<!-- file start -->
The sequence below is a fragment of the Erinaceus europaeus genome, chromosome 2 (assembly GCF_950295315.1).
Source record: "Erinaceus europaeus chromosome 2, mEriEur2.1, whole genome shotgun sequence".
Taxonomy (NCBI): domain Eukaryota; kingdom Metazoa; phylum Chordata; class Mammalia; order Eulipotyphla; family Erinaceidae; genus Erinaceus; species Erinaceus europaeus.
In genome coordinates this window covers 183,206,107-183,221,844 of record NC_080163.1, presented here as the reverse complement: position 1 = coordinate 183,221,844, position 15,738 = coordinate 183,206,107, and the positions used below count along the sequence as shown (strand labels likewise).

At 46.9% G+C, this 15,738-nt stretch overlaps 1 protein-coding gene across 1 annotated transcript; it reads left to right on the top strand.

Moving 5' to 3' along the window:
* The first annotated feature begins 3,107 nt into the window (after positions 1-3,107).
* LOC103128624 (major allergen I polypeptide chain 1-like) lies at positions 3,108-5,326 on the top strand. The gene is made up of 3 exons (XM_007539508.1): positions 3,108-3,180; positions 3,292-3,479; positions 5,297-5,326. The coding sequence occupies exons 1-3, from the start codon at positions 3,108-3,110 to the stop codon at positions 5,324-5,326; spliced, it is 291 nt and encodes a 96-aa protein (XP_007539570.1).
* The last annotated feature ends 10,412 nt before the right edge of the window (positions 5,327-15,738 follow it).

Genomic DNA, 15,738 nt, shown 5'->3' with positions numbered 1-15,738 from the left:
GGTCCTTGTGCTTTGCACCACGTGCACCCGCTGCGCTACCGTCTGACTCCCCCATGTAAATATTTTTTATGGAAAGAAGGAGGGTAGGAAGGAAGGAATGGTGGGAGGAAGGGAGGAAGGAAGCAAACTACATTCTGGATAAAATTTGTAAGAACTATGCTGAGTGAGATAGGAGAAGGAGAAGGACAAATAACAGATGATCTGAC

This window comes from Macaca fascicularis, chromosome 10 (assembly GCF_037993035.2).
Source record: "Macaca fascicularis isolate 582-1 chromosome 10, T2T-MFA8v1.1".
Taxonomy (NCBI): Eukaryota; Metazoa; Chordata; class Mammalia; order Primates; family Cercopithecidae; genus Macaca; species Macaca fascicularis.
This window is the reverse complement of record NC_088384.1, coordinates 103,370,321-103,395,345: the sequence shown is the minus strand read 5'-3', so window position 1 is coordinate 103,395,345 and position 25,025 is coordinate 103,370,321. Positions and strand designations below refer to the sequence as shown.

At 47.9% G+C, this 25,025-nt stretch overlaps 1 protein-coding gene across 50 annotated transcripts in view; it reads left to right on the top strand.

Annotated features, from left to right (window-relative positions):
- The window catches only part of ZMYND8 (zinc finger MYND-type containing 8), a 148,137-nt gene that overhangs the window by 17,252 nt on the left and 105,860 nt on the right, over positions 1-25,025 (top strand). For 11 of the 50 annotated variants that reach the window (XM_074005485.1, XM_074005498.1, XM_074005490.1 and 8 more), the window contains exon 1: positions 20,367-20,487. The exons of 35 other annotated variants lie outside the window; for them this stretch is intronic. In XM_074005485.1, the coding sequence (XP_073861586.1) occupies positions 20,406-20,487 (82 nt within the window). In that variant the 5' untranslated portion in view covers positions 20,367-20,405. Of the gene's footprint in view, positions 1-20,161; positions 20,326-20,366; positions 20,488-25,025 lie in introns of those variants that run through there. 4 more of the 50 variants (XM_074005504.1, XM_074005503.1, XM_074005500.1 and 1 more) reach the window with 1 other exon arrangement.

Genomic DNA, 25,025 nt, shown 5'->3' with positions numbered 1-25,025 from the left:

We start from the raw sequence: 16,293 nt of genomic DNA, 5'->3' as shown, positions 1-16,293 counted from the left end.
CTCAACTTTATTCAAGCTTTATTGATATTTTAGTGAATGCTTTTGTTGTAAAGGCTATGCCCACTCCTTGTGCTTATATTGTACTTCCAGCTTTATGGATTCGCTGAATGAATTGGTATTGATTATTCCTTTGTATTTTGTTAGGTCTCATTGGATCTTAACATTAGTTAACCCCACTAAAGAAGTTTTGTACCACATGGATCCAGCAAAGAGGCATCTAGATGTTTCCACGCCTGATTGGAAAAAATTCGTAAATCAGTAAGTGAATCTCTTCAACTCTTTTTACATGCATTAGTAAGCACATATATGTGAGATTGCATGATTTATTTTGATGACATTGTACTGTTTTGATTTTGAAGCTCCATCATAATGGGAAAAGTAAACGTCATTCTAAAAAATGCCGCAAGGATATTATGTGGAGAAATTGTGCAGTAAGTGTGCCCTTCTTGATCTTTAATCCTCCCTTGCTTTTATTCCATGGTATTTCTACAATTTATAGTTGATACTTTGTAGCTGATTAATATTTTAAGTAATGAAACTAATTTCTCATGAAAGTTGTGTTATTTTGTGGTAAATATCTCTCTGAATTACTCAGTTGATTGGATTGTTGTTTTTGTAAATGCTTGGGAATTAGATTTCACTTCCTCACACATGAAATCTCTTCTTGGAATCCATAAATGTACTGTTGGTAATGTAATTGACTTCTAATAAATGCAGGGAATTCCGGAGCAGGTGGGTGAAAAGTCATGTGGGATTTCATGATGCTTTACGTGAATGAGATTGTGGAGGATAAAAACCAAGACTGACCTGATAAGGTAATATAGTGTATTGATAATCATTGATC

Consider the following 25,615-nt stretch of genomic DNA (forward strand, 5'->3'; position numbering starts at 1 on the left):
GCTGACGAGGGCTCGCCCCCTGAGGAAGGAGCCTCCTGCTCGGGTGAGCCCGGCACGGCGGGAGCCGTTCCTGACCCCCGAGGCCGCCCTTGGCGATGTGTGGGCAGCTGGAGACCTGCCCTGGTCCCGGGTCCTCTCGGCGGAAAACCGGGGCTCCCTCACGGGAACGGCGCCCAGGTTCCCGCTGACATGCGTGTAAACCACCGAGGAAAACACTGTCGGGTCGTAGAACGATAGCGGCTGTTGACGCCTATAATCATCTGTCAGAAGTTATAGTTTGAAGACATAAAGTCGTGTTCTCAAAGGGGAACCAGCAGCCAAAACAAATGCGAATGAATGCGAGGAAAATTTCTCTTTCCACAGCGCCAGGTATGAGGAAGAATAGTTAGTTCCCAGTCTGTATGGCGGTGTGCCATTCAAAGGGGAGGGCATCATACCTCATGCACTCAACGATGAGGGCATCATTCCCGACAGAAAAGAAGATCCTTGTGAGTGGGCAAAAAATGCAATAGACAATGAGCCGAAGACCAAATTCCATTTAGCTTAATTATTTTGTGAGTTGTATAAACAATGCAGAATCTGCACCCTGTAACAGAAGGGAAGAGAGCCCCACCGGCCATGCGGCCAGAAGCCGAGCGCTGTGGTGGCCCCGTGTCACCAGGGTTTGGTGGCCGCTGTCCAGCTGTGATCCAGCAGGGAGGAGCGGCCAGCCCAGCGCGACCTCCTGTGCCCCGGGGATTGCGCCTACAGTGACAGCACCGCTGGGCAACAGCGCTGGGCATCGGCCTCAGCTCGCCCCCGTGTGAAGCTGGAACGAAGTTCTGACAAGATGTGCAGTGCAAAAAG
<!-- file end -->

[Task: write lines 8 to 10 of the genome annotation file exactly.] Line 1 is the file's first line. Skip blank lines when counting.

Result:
* LOC103128624 (major allergen I polypeptide chain 1-like) lies at positions 3,108-5,326 on the top strand. The gene is made up of 3 exons (XM_007539508.1): positions 3,108-3,180; positions 3,292-3,479; positions 5,297-5,326. The coding sequence occupies exons 1-3, from the start codon at positions 3,108-3,110 to the stop codon at positions 5,324-5,326; spliced, it is 291 nt and encodes a 96-aa protein (XP_007539570.1).
* The last annotated feature ends 10,412 nt before the right edge of the window (positions 5,327-15,738 follow it).

Genomic DNA, 15,738 nt, shown 5'->3' with positions numbered 1-15,738 from the left: